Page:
3. 3. • Our corridor serves 27.6 percent of the Nation’s ethanol refining capacity. Production ofrenewable fuels is expected to increase significantly over the coming decades, puttingadditional stress on the corridor’s transportation network. Again, the ethanol produced in ourcorridor will benefit all Americans.• Our corridor is home to some of our most popular national parks. The travel and tourismassociated with these parks is growing, putting additional traffic on the corridor’s highwaynetwork. The result has been seasonal bottlenecks and “hot spots” leading to these parks.• Our corridor is also feeling the effects of increased international trade with Canada and Mexico.We are a major U.S. trading region, generating $280.4 billion in trade with Canada and Mexico,nearly 25.4% of total U.S.-North America trade. Much of this trade results in freight movementup and down the corridor, including spillover traffic from heavily-congested parallel corridors.• The bottom line: To promote economic security and prosperity throughout Americas energy andagricultural heartland, the north-south highway network in our corridor must be upgraded andmodernized.The corridor must be modernized to safely accommodate today’s trucks.• The two-lane highways that make up most of the existing north-south network in the corridorare simply not designed to carry the number of trucks, especially heavy trucks, currently beingexperienced up and down the corridor.• Moreover, these roads are not geometrically designed to accommodate large trucks, especiallythe trucks carrying energy-related equipment.Picture sequence above is a wind turbine blade being transported around the courthouse in Boise City, Oklahoma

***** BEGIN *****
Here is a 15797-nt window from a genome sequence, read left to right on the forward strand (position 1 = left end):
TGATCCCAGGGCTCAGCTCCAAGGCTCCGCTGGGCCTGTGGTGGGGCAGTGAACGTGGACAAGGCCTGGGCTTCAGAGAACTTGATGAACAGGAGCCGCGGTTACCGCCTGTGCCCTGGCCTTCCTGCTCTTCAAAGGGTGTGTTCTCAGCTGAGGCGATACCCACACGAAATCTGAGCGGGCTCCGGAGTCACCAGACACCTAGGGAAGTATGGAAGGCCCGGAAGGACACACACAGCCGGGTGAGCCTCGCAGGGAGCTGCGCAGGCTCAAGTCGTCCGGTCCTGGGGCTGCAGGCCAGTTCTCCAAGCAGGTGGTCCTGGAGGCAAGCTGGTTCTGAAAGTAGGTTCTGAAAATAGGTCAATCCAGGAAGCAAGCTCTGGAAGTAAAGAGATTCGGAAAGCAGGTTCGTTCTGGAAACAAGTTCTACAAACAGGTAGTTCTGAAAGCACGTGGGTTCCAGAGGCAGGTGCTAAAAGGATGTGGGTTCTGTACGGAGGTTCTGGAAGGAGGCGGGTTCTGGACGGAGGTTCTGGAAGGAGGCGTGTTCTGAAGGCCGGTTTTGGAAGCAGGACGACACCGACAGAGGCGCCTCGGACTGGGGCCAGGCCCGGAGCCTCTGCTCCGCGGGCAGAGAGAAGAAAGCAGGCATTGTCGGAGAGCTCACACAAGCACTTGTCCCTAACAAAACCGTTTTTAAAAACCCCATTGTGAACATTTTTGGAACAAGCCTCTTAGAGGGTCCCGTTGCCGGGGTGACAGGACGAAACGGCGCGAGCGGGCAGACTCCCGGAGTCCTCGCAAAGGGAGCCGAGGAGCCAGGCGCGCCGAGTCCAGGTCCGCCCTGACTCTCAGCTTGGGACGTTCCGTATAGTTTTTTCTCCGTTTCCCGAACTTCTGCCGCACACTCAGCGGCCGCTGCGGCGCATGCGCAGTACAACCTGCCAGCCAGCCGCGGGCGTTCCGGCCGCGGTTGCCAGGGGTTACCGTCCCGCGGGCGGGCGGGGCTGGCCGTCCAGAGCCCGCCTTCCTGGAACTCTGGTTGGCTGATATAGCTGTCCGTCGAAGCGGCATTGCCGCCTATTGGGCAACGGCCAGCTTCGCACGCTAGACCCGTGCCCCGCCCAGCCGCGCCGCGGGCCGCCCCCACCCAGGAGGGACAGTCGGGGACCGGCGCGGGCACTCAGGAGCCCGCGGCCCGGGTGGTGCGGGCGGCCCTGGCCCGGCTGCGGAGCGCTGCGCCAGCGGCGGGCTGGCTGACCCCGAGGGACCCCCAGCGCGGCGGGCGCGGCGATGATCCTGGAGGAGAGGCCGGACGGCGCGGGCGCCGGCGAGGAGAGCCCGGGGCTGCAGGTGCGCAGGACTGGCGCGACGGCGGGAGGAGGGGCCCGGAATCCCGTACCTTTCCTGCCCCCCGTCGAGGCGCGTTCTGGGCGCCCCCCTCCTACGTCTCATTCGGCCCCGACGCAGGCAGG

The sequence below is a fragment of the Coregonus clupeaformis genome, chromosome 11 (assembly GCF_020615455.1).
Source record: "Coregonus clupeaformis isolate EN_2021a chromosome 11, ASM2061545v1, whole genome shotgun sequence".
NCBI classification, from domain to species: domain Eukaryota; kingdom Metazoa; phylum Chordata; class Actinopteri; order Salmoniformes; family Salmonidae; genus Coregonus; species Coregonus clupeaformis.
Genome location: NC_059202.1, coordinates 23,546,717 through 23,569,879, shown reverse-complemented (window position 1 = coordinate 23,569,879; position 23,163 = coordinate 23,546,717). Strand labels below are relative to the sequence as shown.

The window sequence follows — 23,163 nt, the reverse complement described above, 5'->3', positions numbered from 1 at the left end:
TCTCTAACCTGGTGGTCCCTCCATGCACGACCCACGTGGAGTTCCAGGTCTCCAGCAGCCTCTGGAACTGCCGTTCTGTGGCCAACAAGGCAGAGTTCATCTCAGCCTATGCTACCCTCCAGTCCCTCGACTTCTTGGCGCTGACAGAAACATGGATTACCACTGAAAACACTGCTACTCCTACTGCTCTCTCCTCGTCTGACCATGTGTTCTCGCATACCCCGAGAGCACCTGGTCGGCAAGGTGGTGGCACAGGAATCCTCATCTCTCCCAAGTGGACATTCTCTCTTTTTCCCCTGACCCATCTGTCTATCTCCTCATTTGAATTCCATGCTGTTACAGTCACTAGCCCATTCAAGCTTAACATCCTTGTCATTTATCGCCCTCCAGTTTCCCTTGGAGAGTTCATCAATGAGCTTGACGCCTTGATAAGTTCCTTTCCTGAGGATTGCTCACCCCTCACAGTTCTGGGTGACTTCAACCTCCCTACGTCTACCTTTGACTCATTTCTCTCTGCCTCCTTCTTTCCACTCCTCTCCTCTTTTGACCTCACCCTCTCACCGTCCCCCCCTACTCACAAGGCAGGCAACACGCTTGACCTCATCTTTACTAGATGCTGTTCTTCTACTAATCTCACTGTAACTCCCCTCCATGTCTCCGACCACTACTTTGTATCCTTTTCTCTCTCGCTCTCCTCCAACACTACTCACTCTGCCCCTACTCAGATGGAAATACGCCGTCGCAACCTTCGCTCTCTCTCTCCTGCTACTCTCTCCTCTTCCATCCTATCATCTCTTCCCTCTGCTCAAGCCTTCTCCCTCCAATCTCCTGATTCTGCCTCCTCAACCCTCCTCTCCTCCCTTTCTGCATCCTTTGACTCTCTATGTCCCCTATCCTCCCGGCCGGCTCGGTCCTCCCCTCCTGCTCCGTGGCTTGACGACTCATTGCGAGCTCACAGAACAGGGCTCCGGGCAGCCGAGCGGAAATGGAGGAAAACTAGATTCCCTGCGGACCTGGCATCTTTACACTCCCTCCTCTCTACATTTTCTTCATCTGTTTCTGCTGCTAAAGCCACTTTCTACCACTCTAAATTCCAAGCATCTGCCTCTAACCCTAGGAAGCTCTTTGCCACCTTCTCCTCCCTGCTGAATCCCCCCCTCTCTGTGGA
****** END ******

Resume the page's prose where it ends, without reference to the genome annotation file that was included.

4. 4. The corridor must be upgraded to keep U.S. agriculture competitive.• The crops produced by the farms along the corridor are a key international export. Canada isthe leading destination for agricultural exports, followed by Mexico. With expected growth inUnited States and world populations, assisting the competitiveness of U.S. agriculture is vitallyimportant.The corridor must have greater connectivity for its communities.• The two-lane, antiquated highways in the corridor have resulted in a lack of adequateconnectivity, which is impeding the potential for economic growth in the region. This regionneeds a four-lane modern north-south highway.• A modern, efficient and safe transportation facility will promote economic development in aregion of the country that has the highest rate of population loss over the last decade andensure that America’s heartland and its communities are connected to America.The corridor must be safe.• From a safety perspective, the current situation on the north-south highway in the corridor isunsatisfactory. The mix of vehicles travelling up and down the corridor is frightening: largeagricultural vehicles, oversized flatbeds carrying wind turbine components, local residentsheading to work or school, heavy trucks serving the energy-extraction industries, out-of-statevisitors from across America heading to the national parks, and trucks carrying internationalfreight to or from Canada or Mexico. And all of this on two-lane, narrow roads that were notdesigned for this type of traffic or these types of vehicles.• Accidents will be significantly reduced on current two-lane segments of the corridor when theyare upgraded to four-lane-divided highway. Rural roads are dangerous and improving themsaves lives. Each year, more than 42,000 Americans are killed and nearly 3 million are injuredon our nation’s roadways. The total economic cost of these crashes exceeds $230 billionannually.• Unfortunately, nearly 60 percent of highway fatalities typically occur on two-lane rural roads.When adjusted for vehicle miles traveled, according to the GAO, some rural roads have afatality rate over six times greater than urban interstates. These facts are extremely troublingsince only 40 percent of all vehicle miles are traveled on two-lane rural roads.